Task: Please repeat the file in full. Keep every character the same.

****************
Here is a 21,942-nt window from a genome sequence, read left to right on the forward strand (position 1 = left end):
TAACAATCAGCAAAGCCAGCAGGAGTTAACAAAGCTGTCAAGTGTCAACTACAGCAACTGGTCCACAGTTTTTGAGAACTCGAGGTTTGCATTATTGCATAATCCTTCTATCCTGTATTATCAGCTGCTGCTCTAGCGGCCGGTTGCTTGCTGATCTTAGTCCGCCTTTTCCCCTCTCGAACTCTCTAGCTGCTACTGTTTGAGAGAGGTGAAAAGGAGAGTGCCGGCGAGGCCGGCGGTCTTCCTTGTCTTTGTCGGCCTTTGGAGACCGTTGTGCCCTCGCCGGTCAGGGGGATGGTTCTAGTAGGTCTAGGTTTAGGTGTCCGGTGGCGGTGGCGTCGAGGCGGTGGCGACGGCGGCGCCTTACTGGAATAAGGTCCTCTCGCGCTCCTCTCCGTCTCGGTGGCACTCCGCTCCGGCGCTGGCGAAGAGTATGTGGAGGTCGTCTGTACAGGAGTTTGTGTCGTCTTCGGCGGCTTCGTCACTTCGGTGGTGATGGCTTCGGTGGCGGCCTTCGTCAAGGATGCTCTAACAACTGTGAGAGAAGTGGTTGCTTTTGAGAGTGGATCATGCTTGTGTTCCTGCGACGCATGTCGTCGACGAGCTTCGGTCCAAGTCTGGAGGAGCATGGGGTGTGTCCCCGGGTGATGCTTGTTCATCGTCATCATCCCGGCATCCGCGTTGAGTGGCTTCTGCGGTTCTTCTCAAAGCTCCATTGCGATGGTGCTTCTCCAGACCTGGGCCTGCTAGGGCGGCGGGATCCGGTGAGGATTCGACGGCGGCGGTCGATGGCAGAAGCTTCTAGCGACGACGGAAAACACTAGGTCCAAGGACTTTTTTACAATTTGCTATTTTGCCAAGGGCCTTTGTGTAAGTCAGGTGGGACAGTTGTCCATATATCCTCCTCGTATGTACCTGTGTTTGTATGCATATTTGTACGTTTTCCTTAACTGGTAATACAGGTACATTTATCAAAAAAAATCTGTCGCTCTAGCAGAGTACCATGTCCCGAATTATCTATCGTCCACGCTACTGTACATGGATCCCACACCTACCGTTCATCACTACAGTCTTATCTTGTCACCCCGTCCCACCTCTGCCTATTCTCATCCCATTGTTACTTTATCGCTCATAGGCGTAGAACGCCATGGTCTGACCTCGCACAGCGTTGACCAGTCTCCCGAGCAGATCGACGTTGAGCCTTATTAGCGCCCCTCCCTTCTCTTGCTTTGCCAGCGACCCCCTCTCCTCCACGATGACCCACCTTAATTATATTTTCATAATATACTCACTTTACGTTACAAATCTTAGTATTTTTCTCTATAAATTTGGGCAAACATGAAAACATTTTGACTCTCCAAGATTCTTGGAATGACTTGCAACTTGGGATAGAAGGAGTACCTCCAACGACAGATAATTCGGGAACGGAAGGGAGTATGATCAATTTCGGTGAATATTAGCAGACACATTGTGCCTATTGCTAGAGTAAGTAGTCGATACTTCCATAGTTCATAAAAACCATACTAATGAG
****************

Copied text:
Here is a 21,942-nt window from a genome sequence, read left to right on the forward strand (position 1 = left end):
TAACAATCAGCAAAGCCAGCAGGAGTTAACAAAGCTGTCAAGTGTCAACTACAGCAACTGGTCCACAGTTTTTGAGAACTCGAGGTTTGCATTATTGCATAATCCTTCTATCCTGTATTATCAGCTGCTGCTCTAGCGGCCGGTTGCTTGCTGATCTTAGTCCGCCTTTTCCCCTCTCGAACTCTCTAGCTGCTACTGTTTGAGAGAGGTGAAAAGGAGAGTGCCGGCGAGGCCGGCGGTCTTCCTTGTCTTTGTCGGCCTTTGGAGACCGTTGTGCCCTCGCCGGTCAGGGGGATGGTTCTAGTAGGTCTAGGTTTAGGTGTCCGGTGGCGGTGGCGTCGAGGCGGTGGCGACGGCGGCGCCTTACTGGAATAAGGTCCTCTCGCGCTCCTCTCCGTCTCGGTGGCACTCCGCTCCGGCGCTGGCGAAGAGTATGTGGAGGTCGTCTGTACAGGAGTTTGTGTCGTCTTCGGCGGCTTCGTCACTTCGGTGGTGATGGCTTCGGTGGCGGCCTTCGTCAAGGATGCTCTAACAACTGTGAGAGAAGTGGTTGCTTTTGAGAGTGGATCATGCTTGTGTTCCTGCGACGCATGTCGTCGACGAGCTTCGGTCCAAGTCTGGAGGAGCATGGGGTGTGTCCCCGGGTGATGCTTGTTCATCGTCATCATCCCGGCATCCGCGTTGAGTGGCTTCTGCGGTTCTTCTCAAAGCTCCATTGCGATGGTGCTTCTCCAGACCTGGGCCTGCTAGGGCGGCGGGATCCGGTGAGGATTCGACGGCGGCGGTCGATGGCAGAAGCTTCTAGCGACGACGGAAAACACTAGGTCCAAGGACTTTTTTACAATTTGCTATTTTGCCAAGGGCCTTTGTGTAAGTCAGGTGGGACAGTTGTCCATATATCCTCCTCGTATGTACCTGTGTTTGTATGCATATTTGTACGTTTTCCTTAACTGGTAATACAGGTACATTTATCAAAAAAAATCTGTCGCTCTAGCAGAGTACCATGTCCCGAATTATCTATCGTCCACGCTACTGTACATGGATCCCACACCTACCGTTCATCACTACAGTCTTATCTTGTCACCCCGTCCCACCTCTGCCTATTCTCATCCCATTGTTACTTTATCGCTCATAGGCGTAGAACGCCATGGTCTGACCTCGCACAGCGTTGACCAGTCTCCCGAGCAGATCGACGTTGAGCCTTATTAGCGCCCCTCCCTTCTCTTGCTTTGCCAGCGACCCCCTCTCCTCCACGATGACCCACCTTAATTATATTTTCATAATATACTCACTTTACGTTACAAATCTTAGTATTTTTCTCTATAAATTTGGGCAAACATGAAAACATTTTGACTCTCCAAGATTCTTGGAATGACTTGCAACTTGGGATAGAAGGAGTACCTCCAACGACAGATAATTCGGGAACGGAAGGGAGTATGATCAATTTCGGTGAATATTAGCAGACACATTGTGCCTATTGCTAGAGTAAGTAGTCGATACTTCCATAGTTCATAAAAACCATACTAATGAG